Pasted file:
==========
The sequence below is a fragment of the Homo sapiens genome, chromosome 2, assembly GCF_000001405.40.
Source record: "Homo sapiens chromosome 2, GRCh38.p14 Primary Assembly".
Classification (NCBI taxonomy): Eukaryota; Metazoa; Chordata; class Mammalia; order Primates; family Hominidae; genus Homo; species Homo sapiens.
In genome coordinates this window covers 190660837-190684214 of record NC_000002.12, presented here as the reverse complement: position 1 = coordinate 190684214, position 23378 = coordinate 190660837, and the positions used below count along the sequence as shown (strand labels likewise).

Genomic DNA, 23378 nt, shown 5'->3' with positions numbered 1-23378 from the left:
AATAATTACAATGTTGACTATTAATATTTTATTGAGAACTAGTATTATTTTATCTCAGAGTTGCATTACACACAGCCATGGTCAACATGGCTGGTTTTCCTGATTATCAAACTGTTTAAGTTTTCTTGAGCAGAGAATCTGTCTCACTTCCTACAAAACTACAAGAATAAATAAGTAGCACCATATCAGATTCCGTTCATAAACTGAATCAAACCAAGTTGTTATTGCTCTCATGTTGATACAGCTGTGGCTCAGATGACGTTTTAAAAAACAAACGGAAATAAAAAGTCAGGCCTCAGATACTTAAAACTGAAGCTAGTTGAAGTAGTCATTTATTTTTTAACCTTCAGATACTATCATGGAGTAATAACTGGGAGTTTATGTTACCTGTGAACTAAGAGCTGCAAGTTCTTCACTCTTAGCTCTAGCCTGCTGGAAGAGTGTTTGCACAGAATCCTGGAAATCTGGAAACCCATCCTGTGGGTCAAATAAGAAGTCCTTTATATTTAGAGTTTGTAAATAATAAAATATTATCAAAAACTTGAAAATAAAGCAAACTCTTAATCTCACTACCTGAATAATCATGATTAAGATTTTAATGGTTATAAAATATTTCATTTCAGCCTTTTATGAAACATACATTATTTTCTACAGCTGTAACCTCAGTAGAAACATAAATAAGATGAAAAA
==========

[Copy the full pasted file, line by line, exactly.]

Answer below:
The sequence below is a fragment of the Homo sapiens genome, chromosome 2, assembly GCF_000001405.40.
Source record: "Homo sapiens chromosome 2, GRCh38.p14 Primary Assembly".
Classification (NCBI taxonomy): Eukaryota; Metazoa; Chordata; class Mammalia; order Primates; family Hominidae; genus Homo; species Homo sapiens.
In genome coordinates this window covers 190660837-190684214 of record NC_000002.12, presented here as the reverse complement: position 1 = coordinate 190684214, position 23378 = coordinate 190660837, and the positions used below count along the sequence as shown (strand labels likewise).

Genomic DNA, 23378 nt, shown 5'->3' with positions numbered 1-23378 from the left:
AATAATTACAATGTTGACTATTAATATTTTATTGAGAACTAGTATTATTTTATCTCAGAGTTGCATTACACACAGCCATGGTCAACATGGCTGGTTTTCCTGATTATCAAACTGTTTAAGTTTTCTTGAGCAGAGAATCTGTCTCACTTCCTACAAAACTACAAGAATAAATAAGTAGCACCATATCAGATTCCGTTCATAAACTGAATCAAACCAAGTTGTTATTGCTCTCATGTTGATACAGCTGTGGCTCAGATGACGTTTTAAAAAACAAACGGAAATAAAAAGTCAGGCCTCAGATACTTAAAACTGAAGCTAGTTGAAGTAGTCATTTATTTTTTAACCTTCAGATACTATCATGGAGTAATAACTGGGAGTTTATGTTACCTGTGAACTAAGAGCTGCAAGTTCTTCACTCTTAGCTCTAGCCTGCTGGAAGAGTGTTTGCACAGAATCCTGGAAATCTGGAAACCCATCCTGTGGGTCAAATAAGAAGTCCTTTATATTTAGAGTTTGTAAATAATAAAATATTATCAAAAACTTGAAAATAAAGCAAACTCTTAATCTCACTACCTGAATAATCATGATTAAGATTTTAATGGTTATAAAATATTTCATTTCAGCCTTTTATGAAACATACATTATTTTCTACAGCTGTAACCTCAGTAGAAACATAAATAAGATGAAAAA